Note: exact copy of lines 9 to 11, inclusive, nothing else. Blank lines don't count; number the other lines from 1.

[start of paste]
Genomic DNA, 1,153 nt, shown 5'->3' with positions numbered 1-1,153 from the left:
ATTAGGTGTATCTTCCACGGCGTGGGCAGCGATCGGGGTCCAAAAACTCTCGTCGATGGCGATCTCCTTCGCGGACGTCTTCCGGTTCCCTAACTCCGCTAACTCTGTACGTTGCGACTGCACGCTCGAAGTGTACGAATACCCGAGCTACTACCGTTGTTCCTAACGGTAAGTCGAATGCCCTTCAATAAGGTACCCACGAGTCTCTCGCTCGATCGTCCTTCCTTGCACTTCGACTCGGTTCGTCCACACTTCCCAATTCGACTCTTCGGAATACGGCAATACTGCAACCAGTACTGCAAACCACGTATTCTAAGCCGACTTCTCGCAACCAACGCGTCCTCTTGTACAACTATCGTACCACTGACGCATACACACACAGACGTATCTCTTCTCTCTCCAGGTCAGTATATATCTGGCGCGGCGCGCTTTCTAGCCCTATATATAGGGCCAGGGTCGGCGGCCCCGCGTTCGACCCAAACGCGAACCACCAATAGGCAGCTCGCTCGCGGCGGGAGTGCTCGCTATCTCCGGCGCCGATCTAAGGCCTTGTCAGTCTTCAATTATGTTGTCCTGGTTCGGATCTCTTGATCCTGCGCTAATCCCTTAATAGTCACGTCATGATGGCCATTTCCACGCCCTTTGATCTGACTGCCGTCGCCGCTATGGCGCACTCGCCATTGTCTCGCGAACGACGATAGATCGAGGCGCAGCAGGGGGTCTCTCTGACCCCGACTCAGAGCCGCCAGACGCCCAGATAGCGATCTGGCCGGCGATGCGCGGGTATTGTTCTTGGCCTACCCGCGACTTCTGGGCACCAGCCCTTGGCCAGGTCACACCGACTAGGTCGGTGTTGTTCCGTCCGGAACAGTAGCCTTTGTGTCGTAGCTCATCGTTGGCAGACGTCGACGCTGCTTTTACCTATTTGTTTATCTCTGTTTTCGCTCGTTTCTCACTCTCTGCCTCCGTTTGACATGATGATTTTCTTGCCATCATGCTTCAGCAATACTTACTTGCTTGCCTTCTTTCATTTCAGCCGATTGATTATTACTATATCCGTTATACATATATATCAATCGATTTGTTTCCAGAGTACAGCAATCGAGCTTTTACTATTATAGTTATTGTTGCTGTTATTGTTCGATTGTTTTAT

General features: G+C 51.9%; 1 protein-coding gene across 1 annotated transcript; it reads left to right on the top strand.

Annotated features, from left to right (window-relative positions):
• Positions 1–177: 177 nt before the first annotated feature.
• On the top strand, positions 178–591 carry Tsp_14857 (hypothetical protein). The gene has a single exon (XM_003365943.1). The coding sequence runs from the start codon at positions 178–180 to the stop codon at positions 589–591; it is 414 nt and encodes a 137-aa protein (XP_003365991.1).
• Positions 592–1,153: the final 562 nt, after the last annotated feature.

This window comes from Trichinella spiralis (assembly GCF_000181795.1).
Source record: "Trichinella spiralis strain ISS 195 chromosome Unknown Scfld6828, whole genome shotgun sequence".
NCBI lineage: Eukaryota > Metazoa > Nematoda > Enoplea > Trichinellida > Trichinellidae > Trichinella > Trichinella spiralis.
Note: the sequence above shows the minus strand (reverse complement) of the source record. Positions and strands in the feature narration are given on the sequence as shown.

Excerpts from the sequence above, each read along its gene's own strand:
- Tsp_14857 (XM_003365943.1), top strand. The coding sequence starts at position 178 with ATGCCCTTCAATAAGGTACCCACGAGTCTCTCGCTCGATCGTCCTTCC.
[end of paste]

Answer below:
Source record: "Trichinella spiralis strain ISS 195 chromosome Unknown Scfld6828, whole genome shotgun sequence".
NCBI lineage: Eukaryota > Metazoa > Nematoda > Enoplea > Trichinellida > Trichinellidae > Trichinella > Trichinella spiralis.
Note: the sequence above shows the minus strand (reverse complement) of the source record. Positions and strands in the feature narration are given on the sequence as shown.